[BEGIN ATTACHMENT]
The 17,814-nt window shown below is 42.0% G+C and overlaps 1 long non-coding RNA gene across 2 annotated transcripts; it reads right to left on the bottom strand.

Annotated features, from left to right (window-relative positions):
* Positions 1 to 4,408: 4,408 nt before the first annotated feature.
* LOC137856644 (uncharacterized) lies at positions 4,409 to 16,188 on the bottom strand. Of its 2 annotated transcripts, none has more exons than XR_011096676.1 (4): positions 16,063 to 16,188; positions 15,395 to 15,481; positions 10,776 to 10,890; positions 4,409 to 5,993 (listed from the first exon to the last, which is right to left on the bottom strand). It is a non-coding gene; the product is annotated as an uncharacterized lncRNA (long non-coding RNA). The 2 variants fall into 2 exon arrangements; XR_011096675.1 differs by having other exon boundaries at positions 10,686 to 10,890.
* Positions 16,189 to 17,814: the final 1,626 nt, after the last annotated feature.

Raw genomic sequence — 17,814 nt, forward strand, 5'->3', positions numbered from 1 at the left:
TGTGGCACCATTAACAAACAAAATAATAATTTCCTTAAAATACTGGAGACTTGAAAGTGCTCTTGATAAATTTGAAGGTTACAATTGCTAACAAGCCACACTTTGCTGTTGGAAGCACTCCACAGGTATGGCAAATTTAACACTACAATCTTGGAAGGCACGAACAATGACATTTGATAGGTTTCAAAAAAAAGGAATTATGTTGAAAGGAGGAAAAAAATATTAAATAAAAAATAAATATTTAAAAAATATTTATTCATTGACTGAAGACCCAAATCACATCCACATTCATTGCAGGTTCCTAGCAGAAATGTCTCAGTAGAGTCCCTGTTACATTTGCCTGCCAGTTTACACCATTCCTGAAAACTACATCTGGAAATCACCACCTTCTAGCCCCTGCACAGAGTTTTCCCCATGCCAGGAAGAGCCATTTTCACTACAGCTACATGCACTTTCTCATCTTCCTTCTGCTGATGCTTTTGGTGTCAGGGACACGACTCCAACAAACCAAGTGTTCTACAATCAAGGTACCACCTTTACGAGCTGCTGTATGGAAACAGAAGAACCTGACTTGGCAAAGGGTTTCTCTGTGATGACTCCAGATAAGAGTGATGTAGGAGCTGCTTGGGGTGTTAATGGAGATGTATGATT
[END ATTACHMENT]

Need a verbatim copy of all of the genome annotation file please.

The 17,814-nt window shown below is 42.0% G+C and overlaps 1 long non-coding RNA gene across 2 annotated transcripts; it reads right to left on the bottom strand.

Annotated features, from left to right (window-relative positions):
* Positions 1 to 4,408: 4,408 nt before the first annotated feature.
* LOC137856644 (uncharacterized) lies at positions 4,409 to 16,188 on the bottom strand. Of its 2 annotated transcripts, none has more exons than XR_011096676.1 (4): positions 16,063 to 16,188; positions 15,395 to 15,481; positions 10,776 to 10,890; positions 4,409 to 5,993 (listed from the first exon to the last, which is right to left on the bottom strand). It is a non-coding gene; the product is annotated as an uncharacterized lncRNA (long non-coding RNA). The 2 variants fall into 2 exon arrangements; XR_011096675.1 differs by having other exon boundaries at positions 10,686 to 10,890.
* Positions 16,189 to 17,814: the final 1,626 nt, after the last annotated feature.

Raw genomic sequence — 17,814 nt, forward strand, 5'->3', positions numbered from 1 at the left:
TGTGGCACCATTAACAAACAAAATAATAATTTCCTTAAAATACTGGAGACTTGAAAGTGCTCTTGATAAATTTGAAGGTTACAATTGCTAACAAGCCACACTTTGCTGTTGGAAGCACTCCACAGGTATGGCAAATTTAACACTACAATCTTGGAAGGCACGAACAATGACATTTGATAGGTTTCAAAAAAAAGGAATTATGTTGAAAGGAGGAAAAAAATATTAAATAAAAAATAAATATTTAAAAAATATTTATTCATTGACTGAAGACCCAAATCACATCCACATTCATTGCAGGTTCCTAGCAGAAATGTCTCAGTAGAGTCCCTGTTACATTTGCCTGCCAGTTTACACCATTCCTGAAAACTACATCTGGAAATCACCACCTTCTAGCCCCTGCACAGAGTTTTCCCCATGCCAGGAAGAGCCATTTTCACTACAGCTACATGCACTTTCTCATCTTCCTTCTGCTGATGCTTTTGGTGTCAGGGACACGACTCCAACAAACCAAGTGTTCTACAATCAAGGTACCACCTTTACGAGCTGCTGTATGGAAACAGAAGAACCTGACTTGGCAAAGGGTTTCTCTGTGATGACTCCAGATAAGAGTGATGTAGGAGCTGCTTGGGGTGTTAATGGAGATGTATGATT